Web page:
_{P}*N*value, no strictly monotonous or very regular behavior are necessarily observed, and the impossibility of obtaining a good solution for

_{C}*N*>>

_{P}*N*is the only evidence we can deduce. This shows that each

_{C}*N*value defines an unrelated and independent optimization problem.

_{P}Table 1 shows two characteristic parameters of these solutions, the burst amplitude jitter (*AJ*), and extinction ratio (*ER*) of the burst, defined as:

$$ER=20{\mathrm{log}}_{10}(max\left(\mid {c}_{i}\mid \right)/max\left(\mid {c}_{k}\mid \right))$$

where log_{10} stands for the base 10 logarithm, *i*∈[1, *N _{P}*],

*j*∈[1,

*N*], and

_{P}*k*∈[

*N*+1, ∞). Obviously, we are interested in solutions with low

_{P}*A*and high

_{J}*E*values. It is worth noting that a different

_{R}*FM*definition to Eq. (4) can be used, in other to get solutions with a different AJ and ER trade off. However, we have to take into account that the optimization algorithm convergence is also affected by the concrete

*FM*definition.

## 3. Examples

We design a structure for an optimum solution corresponding to four cavities and nine pulses (*N _{C}*=4 and

*N*=9). Since

_{P}*AJ*=0.71 dB and

*ER*=15 dB (see Table 1), a good trade-off between burst accuracy and structure complexity (only four cavities) is obtained. The structure parameters of this solution are {

*r*

_{i}}={0.339, 0.386, 0.483, 0.822} and {

*ϕ*

_{i}}={0, 0.139, 0.023, -0.037}. For a CROW implementation, from Eq. (1) we can obtain {

*K*}={0.885, 0.851, 0.767, 0.325}. Let us assume an input Gaussian pulse with a full width at half maximum (FWHM) of 200 fs. In order to avoid pulses burst interference, we must impose

_{i}*FSR*

_{0}

^{-1}>200 fs, where

*FSR*

_{0}stands for the FSR of the structure. We choose

*FSR*

_{0}

^{-1}=1 ps, i.e.,

*FSR*

_{0}=1 THz (a length of cavity in the order of 100 μm), which, from Eq. (2), lead to an output pulse burst with a repetition rate of 1 THz. The different values of {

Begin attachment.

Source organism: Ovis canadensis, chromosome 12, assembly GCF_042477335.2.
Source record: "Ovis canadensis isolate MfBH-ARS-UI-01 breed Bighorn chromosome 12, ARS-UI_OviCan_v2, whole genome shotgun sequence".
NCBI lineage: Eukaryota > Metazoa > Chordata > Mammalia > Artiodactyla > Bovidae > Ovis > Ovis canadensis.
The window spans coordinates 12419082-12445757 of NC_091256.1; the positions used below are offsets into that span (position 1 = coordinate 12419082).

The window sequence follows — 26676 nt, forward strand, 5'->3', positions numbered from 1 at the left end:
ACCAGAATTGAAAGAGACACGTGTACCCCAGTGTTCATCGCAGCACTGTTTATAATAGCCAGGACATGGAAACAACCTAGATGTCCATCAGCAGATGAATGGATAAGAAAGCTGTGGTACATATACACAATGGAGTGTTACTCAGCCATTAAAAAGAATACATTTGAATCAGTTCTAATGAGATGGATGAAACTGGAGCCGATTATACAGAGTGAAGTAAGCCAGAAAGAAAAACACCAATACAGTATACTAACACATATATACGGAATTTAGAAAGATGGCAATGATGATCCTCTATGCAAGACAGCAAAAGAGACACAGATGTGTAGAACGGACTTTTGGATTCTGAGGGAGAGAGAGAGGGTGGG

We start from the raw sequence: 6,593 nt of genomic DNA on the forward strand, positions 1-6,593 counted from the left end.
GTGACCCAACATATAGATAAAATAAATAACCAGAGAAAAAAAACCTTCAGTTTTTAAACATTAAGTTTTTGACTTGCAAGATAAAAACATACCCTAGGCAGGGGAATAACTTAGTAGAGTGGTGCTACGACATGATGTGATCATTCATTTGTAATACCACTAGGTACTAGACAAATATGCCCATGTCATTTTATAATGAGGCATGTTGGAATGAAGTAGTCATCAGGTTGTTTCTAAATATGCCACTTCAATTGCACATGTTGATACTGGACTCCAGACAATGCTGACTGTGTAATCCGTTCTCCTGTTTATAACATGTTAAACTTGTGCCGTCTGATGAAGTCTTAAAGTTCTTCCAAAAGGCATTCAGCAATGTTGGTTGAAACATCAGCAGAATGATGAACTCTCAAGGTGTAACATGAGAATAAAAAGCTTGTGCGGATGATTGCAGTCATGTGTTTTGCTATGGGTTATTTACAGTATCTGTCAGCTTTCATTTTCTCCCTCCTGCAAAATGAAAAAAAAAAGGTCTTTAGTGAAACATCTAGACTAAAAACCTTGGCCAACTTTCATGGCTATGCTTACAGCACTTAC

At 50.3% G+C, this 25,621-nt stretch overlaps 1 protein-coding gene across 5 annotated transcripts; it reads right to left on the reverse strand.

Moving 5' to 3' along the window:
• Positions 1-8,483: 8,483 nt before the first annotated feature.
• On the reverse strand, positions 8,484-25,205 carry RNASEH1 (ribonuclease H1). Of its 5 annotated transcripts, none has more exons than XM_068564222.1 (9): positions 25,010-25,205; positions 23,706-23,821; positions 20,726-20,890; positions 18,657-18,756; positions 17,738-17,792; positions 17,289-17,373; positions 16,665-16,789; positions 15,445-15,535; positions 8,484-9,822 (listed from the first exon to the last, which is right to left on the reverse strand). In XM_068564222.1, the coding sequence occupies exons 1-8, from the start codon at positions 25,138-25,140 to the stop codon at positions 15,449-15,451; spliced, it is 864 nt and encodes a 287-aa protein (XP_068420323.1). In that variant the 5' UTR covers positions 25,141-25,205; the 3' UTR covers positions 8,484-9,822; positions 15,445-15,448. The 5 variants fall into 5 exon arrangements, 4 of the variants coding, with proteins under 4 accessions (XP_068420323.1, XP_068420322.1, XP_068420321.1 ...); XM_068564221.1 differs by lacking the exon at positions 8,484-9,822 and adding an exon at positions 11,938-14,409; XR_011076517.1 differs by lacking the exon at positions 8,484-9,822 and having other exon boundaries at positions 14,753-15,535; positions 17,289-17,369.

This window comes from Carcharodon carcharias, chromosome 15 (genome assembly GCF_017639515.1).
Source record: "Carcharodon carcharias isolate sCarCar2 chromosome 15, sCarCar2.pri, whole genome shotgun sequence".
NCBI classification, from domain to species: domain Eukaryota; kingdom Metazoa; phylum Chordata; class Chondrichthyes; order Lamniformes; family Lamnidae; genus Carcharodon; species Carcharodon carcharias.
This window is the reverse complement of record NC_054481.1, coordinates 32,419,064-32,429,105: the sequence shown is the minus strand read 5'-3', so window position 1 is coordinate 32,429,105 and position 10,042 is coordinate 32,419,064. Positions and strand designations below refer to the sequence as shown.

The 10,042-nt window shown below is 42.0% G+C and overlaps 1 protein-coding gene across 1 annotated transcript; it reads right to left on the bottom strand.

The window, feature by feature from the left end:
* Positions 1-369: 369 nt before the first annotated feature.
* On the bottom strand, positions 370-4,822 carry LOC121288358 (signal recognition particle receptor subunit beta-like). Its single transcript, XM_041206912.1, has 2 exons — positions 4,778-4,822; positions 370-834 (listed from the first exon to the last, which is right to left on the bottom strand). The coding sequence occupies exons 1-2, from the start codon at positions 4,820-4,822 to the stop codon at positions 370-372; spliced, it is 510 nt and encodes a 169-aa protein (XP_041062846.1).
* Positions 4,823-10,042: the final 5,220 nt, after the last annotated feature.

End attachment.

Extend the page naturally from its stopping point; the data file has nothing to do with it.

*ϕ*

_{i}} are obtained by very slight variations of the cavities

*FSR*

^{4,5}, i.e.,

*FSR*

_{i}=

*FSR*

_{0}·(1+

*ϵ*

_{i}), where

*FSR*is the exact value of the FSR of the i-th structure cavity, and

_{i}*ϵ*

_{i}is the relative variation of

*FSR*regarding

_{i}*FSR*

_{0}. Assuming a central frequency of (

*ω*

_{0}/2π)=193 THz for the input signal, we can calculate

^{4,5}{

*ϵ*

_{i}}= 10

^{-3}×{0, -0.114, -0.019, 0.031}.

In order to illustrate the low dependence of this approach to variations on the central
frequency of the input signal, we have also simulated the previous structure assuming an input pulse of same width at a different central frequency, (*ω*
_{0}’/2π)=195 THz. The output pulses burst obtained from a numerical simulation of the designed structure for both input signals are represented in Fig. 3, where practically identical outputs can be observed.

It is worth noting that, in these examples, we have supposed ideal lossless cavities. In case of CROW structures, the ring resonators losses due to scattering or bending may be significant. Table 2 show how the cavity losses affect to the structure performance in terms of *FM*, *AJ*, *ER*, and energy efficiency (*EE*), considering several values of round-trip power loss (*RTPL*) of each cavity, assuming same *RTPL* for all the cavities of the structure. As expected, the energy efficiency and the pulse train uniformity decrease with the cavity losses. Moreover, the CROW dispersion may be significant for a 200 fs pulse, which affect as a increasing of the pulse width and a distortion of the pulse shape.

## 4. Conclusion

We have proposed all-pass optical structures composed of coupled cavities for the generation of flat-topped intensity pulse bursts with high energetic efficiency (ideally 100% for lossless cavities). We have obtained the optimum parameters for 2-to-8 cavities and 2-to-20 pulses, where accurate solutions have been found. Two different implementations of coupled cavities are proposed, partially reflecting coupled mirrors and CROWs. The choice depends on the concrete application, taking into account that CROWs non-idealities, mainly cavities losses, may have a significant effect in the output. In the examples, we have obtained readily feasible cavities parameters, and we have simulated the optical structure for inputs of different central frequency. We have showed the low dependence of this approach to frequency variations of the input source. Thus, unlike most of cavities filtering PRRM techniques, the system does not require the locking of the spectrum of the input signal to the spectral response of the optical structure.

## Acknowledgements

This work was supported by the Ministerio de Ciencia e Innovacion of Spain under Project “Plan Nacional de I+D+I TEC2007-68065-C03-02”.